From about 3000 B.C.E., boats anchored in natural coves and bays. At Sidon, for example, the team found crustaceans typical of brackish lagoons in the cores, indicating that the bays were fairly sheltered. By about 1200 B.C.E., the Phoenicians began building artificial harbors, a period which corresponds to other archaeological evidence that ship traffic was increasing at that time. After the invention of concrete by the Romans around 300 B.C.E., sophisticated harbor engineering became possible, and the ports were at their height during the subsequent Greco-Roman and Byzantine periods, from 332 B.C.E. to about 1000 C.E. After that time, Tyre and Sidon rapidly declined in importance, and the harbors were apparently abandoned: The coring shows that the beach began to become exposed, and the lagoon species of crustaceans gave way to species typical of unsheltered coastlines and open seas.

The Phoenicians had to work hard to keep their ports deep enough for ships to enter. In a companion study of Tyre's harbor, published in this month's issue of Quaternary Research, Marriner and Morhange report that the Phoenicians extensively dredged this port during the Greco-Roman and Byzantine periods. The dredging kept it from silting up as a result of intensified agriculture and construction on the mainland that caused greater soil erosion and runoff of sediments, especially in the Litani River. Even more silting, the researchers point out, was caused by the practice of using the harbor as a huge waste dump.

Continued in article


Biotechnology:  What is too much of a seemingly good thing?

"Soul Man:  Leon Kass sounds a warning about the perils of biotechnology," by Bret Stephens , The Wall Street Journal, January 7, 2006 --- http://www.opinionjournal.com/editorial/feature.html?id=110007782

But for Dr. Kass, the problem hardly ends there. "Let's assume," he proposes, "that you found some kind of steroid that was safe and produced no bad aftereffects. (Unlikely, but.) Let's assume they were legal. Let's assume everybody used it. I think the athletes would still be ashamed to be seen shooting up before they went to bat.

"That has something to do with the fact that what the activity purports to be is an activity of natural human gifts suitably cultivated by practice and effort. . . . I think we should curb [performance enhancers], but I think we need a better account of what it is athletics is really about and why, rightly understood, it's very much like all kinds of other human activities in which to flourish really means deeds that somehow flow in an uninterrupted way from our souls and bodies."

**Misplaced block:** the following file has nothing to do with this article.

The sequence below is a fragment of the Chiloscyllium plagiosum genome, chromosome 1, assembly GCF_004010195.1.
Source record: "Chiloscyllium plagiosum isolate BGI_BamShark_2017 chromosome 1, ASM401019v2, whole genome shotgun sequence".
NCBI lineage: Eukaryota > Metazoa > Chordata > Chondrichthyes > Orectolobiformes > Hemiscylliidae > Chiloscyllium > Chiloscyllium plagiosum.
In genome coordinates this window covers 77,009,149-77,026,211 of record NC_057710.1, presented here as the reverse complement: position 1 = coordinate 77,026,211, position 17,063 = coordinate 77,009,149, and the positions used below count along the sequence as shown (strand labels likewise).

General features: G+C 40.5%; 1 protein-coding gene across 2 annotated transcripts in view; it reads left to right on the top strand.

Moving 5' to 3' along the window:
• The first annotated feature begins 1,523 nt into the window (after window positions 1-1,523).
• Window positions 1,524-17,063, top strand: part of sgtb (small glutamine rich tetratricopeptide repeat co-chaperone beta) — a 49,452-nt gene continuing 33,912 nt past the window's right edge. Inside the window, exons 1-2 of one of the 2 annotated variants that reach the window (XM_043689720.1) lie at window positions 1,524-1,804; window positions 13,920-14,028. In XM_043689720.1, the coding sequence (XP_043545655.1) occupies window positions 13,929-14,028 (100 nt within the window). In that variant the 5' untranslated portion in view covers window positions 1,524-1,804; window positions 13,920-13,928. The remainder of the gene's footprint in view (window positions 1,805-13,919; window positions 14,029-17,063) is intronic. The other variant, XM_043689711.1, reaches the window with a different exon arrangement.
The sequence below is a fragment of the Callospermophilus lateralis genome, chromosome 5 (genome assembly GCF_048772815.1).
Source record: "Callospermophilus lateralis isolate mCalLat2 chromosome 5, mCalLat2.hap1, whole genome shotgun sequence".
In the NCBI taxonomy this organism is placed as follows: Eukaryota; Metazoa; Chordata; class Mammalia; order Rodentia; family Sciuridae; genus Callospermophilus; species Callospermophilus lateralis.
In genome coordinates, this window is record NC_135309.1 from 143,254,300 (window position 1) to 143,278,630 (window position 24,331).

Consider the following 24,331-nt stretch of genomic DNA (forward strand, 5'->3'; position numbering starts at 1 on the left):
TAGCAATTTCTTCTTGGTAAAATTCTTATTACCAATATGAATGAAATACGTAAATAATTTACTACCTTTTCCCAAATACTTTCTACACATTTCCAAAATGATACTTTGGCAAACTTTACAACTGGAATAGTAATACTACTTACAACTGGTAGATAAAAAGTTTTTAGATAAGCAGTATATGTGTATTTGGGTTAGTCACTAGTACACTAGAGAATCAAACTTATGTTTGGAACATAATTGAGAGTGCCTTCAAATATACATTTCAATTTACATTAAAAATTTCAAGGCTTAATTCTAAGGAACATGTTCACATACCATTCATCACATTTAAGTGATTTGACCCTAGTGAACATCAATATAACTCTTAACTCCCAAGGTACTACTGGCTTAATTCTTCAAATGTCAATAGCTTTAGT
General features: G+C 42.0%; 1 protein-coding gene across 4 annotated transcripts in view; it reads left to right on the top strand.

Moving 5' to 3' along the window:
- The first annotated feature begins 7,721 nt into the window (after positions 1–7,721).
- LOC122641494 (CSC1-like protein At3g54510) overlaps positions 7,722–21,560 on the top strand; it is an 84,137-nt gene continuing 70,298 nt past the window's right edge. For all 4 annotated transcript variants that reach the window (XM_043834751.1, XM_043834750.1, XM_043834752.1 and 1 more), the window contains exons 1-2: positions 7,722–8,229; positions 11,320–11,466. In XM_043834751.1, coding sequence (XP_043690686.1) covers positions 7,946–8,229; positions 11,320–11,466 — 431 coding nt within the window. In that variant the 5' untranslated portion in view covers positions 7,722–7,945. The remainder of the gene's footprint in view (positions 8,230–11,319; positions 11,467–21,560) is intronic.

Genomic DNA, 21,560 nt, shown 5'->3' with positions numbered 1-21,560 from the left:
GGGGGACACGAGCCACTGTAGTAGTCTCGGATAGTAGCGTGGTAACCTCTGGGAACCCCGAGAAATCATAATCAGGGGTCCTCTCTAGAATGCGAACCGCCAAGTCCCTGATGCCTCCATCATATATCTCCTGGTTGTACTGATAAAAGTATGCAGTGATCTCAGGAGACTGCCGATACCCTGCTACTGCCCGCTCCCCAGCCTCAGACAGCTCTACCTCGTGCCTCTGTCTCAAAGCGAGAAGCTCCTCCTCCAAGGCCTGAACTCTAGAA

Or take the use of behavior-modifying psychotropic drugs: To what extent should they be prescribed to children not just to correct for abnormal behavior (as Ritalin corrects for attention deficit disorder or Prozac does for depression) but also to improve their performance? Parents generally want to give their kids an edge. But how would the widespread use of, say, concentration-enhancing stimulants by children affect their characters and the character of their childhood, even assuming those stimulants were safe and consistently effective?

"Artificial enhancement can certainly improve a child's abilities and performance," Dr. Kass wrote in "Beyond Therapy: Biotechnology and the Pursuit of Happiness," one of the council's six major reports. (Read them at www.bioethics.gov.) "But it does so in a way that separates at least some element of that achievement from the effort of achieving. It may both rob the child of the edifying features of that effort and teach the child, by parental example, that high performance is to be achieved by artificial, even medical, means."

And then there is the matter of dramatically prolonging the average human lifespan. Already, mice have been genetically engineered to overproduce certain proteins, thereby extending their average lifespan by about a third; sooner or later, similar genetic manipulations will be safely and usefully available for larger mammals, including humans. The question that will confront us then, says Dr. Kass, "is what the hell is wrong with that?"

Dr. Kass is certainly aware that human longevity increased dramatically in the past century, mainly to good effect (although mostly as a result of declining infant and child mortality rates). He is also cognizant of the powerful case, intellectual as well as emotional and intuitive, in favor of prolonging lifespans even further: "If we lived healthily and our friends lived healthily indefinitely, we could earn more, learn more, see more and do more." He is also willing to acknowledge that potential socioeconomic consequences of much longer living--e.g., when does your fit-as-a-fiddle 130-year-old boss retire so you can take his place?--could be resolved in some satisfactory, sustainable way.

. . .

Dr. Kass rejects this. "Life, liberty and the pursuit of happiness," he says, "are fundamental rights which the regime exists to safeguard. But they do not exhaust the things that Americans believe in. . . . People aspire to lead serious lives, they want to be taken seriously, they want to make something of their lives. They respond when there is illness. It's astonishing what the outpouring of human sympathy can do. On the basis of the calculation of utiles a lot of this stuff doesn't make any sense. . . . The very people who you want to say are content with contentment are the very ones who say 'My God, we don't want to go there!'"

It would be a comfort to know that the tide is not, in fact, sweeping us all "there." And, who knows: There may be no there there. But in refusing to discount the possibility that it is, or avert his eyes from what may yet await us, Dr. Kass has performed a national service. Somebody ought to thank him.